Caitlin Moran holds up a heroine for feminist cause

Men were outnumbered by women by a ratio of roughly one to 30 as feminist icon Caitlin Moran launched her latest book at Islington’s Union Chapel. Around 850 women and 30 men witnessed Moran confirm her status as the rock star of print journalism earlier this month.

The Times columnist and bestselling author proved she is no less compelling on the stage than on the page for the opening night of her first live tour, coinciding with the launch of novel How To Build A Girl.

In just five minutes, she had the entire crowd standing on pews shouting “I AM A FEMINIST” – because everything, she assured us, is more fun standing on some sort of chair.

(Also, as Moran advises in How To Be A Woman: “because if you can’t, you’re basically bending over, saying, ‘Kick my arse and take my vote, please, the patriarchy.’”)

No doubt the incongruity of a church backdrop was not lost on the 39-year-old – who lives in Crouch End – as she discussed women, men, pop music and BBC Sherlock star Benedict Cumberbatch for an anarchic 90 minutes.

Highlights from her feminist bible How To Be A Woman and her columns and interviews compilation Moranthology were relived, but the biggest hit was an extract from her first novel for adults, centring upon a character called Big Cock Al.

“We’re all pretending to be someone else,” Moran muses – not wholly unconnectedly. “‘Fake it till you make it’ is a fabulous motto.”

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This phrase forms the premise for the writer’s new coming-of-age story, which she insists is pure fiction though dedicated fans might sense a touch of the autobiographical. Set in the 1990s, the book sees depressed Wolverhampton teenager Johanna Morigan reinvent herself as a wild child inspired by her heroes.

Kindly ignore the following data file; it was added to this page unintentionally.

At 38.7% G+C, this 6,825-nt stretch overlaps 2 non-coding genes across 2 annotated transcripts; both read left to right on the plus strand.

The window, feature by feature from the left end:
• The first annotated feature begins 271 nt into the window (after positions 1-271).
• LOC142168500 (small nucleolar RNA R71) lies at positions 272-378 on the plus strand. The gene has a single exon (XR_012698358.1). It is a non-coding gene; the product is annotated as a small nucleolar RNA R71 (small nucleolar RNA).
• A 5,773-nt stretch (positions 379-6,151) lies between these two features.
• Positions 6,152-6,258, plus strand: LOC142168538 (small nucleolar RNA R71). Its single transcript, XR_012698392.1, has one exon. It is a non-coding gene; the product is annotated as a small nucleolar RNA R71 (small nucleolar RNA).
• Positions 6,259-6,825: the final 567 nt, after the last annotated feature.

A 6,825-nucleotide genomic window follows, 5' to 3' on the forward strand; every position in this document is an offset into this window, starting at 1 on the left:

“At that age, you feel bad because you are going to be the child that your parents have made you,” Moran says. “So you go out there and find a pop song, a book or a film and you slowly start building yourself with culture. That’s the first big grown-up, bad-ass thing that you do; you basically become a mother to yourself.”

Styled as a pastiche of Sue Townsend’s Adrian Mole diaries and The Bell Jar by Sylvia Plath, the novel explodes into life as a 16-year-old Johanna – renamed Dolly Wilde – becomes a music journalist and starts meeting her idols.

Intriguingly, Moran’s own role models appear to permeate her personality. Her delivery ripples with the confidence of singer Courtney Love – whom she famously interviewed for Melody Maker magazine in 1994 – as well as the self-deprecating humour of Judy Garland and a David Bowie-esque social consciousness.

Both in print and in person, she marks herself out with ironically tenuous yet somehow convincing comparisons: “the idea of women appearing on any current TV panel show is like women using urinals – you can do it but they just aren’t made for us. They make us look awkward and we end up pissing on our shoes!”


But Moran rejects bitterness in favour of a burning enthusiasm for change – “I have two daughters and I’m on a race against time to make the world f***ing brilliant for them” – which seems central to the feminist icon’s appeal; along with an amazing tolerance of women whose actions are said to oppose equality.

“Whenever I say that I’m ‘anti’ something, it doesn’t mean that I hate people who do it. My problem is not that some women do some things – it’s just that generally it’s all that’s happening. We need more choice,” she professes.

Teenage girls – and boys – could do worse than to learn from Moran’s approach.

How To Build A Girl is published by Ebury Press price £14.99.